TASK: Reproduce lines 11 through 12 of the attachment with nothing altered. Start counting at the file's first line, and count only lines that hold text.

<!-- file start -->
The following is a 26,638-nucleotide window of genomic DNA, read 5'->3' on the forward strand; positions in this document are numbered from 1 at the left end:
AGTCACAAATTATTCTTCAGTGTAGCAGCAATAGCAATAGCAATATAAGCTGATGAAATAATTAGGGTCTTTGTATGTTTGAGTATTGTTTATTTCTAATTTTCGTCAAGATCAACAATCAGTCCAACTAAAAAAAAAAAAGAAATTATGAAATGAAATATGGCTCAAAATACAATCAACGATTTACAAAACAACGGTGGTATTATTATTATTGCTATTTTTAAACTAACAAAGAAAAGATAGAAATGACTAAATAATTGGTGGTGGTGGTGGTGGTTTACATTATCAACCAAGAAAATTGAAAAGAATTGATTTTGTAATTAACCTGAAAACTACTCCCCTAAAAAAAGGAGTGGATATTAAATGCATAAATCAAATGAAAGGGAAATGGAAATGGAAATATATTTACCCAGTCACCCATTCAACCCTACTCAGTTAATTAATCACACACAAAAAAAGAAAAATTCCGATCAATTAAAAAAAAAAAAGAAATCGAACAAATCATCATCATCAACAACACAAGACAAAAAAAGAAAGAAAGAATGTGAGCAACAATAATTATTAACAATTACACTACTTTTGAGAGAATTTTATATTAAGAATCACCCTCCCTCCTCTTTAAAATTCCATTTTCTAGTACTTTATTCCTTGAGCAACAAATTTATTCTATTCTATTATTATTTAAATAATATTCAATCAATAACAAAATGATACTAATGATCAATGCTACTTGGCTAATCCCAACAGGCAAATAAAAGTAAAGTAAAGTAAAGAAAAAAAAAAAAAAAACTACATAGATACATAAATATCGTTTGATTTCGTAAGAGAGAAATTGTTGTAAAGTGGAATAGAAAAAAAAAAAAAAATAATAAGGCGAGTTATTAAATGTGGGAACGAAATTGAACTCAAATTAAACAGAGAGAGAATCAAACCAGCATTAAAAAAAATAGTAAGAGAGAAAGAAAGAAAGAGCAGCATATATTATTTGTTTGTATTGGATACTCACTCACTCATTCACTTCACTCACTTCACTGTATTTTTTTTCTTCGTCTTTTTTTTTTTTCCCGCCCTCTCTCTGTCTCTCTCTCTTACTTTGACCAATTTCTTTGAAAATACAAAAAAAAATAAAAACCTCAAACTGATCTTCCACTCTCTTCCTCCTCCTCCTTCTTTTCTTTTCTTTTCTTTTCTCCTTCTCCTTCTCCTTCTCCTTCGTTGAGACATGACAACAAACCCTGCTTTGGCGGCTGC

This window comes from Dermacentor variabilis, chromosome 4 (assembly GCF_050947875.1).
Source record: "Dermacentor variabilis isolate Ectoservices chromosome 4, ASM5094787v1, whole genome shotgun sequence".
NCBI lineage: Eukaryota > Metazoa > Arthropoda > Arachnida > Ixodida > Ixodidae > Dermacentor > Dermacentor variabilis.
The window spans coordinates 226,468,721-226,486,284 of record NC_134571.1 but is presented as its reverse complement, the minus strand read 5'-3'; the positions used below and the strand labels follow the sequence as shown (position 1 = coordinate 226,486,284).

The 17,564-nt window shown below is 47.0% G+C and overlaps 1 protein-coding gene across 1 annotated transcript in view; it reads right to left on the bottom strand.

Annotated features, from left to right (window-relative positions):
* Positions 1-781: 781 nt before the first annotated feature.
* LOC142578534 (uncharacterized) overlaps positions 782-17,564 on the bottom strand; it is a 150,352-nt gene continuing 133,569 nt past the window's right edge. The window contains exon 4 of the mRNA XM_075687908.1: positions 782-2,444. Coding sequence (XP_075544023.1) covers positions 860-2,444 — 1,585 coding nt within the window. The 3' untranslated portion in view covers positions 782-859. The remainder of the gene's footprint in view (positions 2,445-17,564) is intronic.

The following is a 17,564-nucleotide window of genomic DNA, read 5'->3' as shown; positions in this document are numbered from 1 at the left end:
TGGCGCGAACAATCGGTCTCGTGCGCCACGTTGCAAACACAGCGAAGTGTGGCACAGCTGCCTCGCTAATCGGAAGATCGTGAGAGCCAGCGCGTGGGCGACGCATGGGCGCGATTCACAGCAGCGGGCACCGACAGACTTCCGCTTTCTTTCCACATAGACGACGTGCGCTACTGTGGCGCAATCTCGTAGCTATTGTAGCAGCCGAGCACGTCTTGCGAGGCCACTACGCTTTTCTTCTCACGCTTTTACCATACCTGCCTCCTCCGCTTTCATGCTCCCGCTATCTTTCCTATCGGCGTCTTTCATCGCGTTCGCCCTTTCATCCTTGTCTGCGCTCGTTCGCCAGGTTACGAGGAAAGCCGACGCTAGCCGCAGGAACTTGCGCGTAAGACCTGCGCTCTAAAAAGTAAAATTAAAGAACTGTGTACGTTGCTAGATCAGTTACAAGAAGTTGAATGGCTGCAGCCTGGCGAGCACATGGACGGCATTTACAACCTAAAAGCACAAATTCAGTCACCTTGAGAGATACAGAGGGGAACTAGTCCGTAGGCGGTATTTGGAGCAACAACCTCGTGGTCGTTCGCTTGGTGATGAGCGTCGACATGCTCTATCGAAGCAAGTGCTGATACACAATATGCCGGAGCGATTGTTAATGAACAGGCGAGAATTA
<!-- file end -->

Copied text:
The following is a 17,564-nucleotide window of genomic DNA, read 5'->3' as shown; positions in this document are numbered from 1 at the left end:
TGGCGCGAACAATCGGTCTCGTGCGCCACGTTGCAAACACAGCGAAGTGTGGCACAGCTGCCTCGCTAATCGGAAGATCGTGAGAGCCAGCGCGTGGGCGACGCATGGGCGCGATTCACAGCAGCGGGCACCGACAGACTTCCGCTTTCTTTCCACATAGACGACGTGCGCTACTGTGGCGCAATCTCGTAGCTATTGTAGCAGCCGAGCACGTCTTGCGAGGCCACTACGCTTTTCTTCTCACGCTTTTACCATACCTGCCTCCTCCGCTTTCATGCTCCCGCTATCTTTCCTATCGGCGTCTTTCATCGCGTTCGCCCTTTCATCCTTGTCTGCGCTCGTTCGCCAGGTTACGAGGAAAGCCGACGCTAGCCGCAGGAACTTGCGCGTAAGACCTGCGCTCTAAAAAGTAAAATTAAAGAACTGTGTACGTTGCTAGATCAGTTACAAGAAGTTGAATGGCTGCAGCCTGGCGAGCACATGGACGGCATTTACAACCTAAAAGCACAAATTCAGTCACCTTGAGAGATACAGAGGGGAACTAGTCCGTAGGCGGTATTTGGAGCAACAACCTCGTGGTCGTTCGCTTGGTGATGAGCGTCGACATGCTCTATCGAAGCAAGTGCTGATACACAATATGCCGGAGCGATTGTTAATGAACAGGCGAGAATTA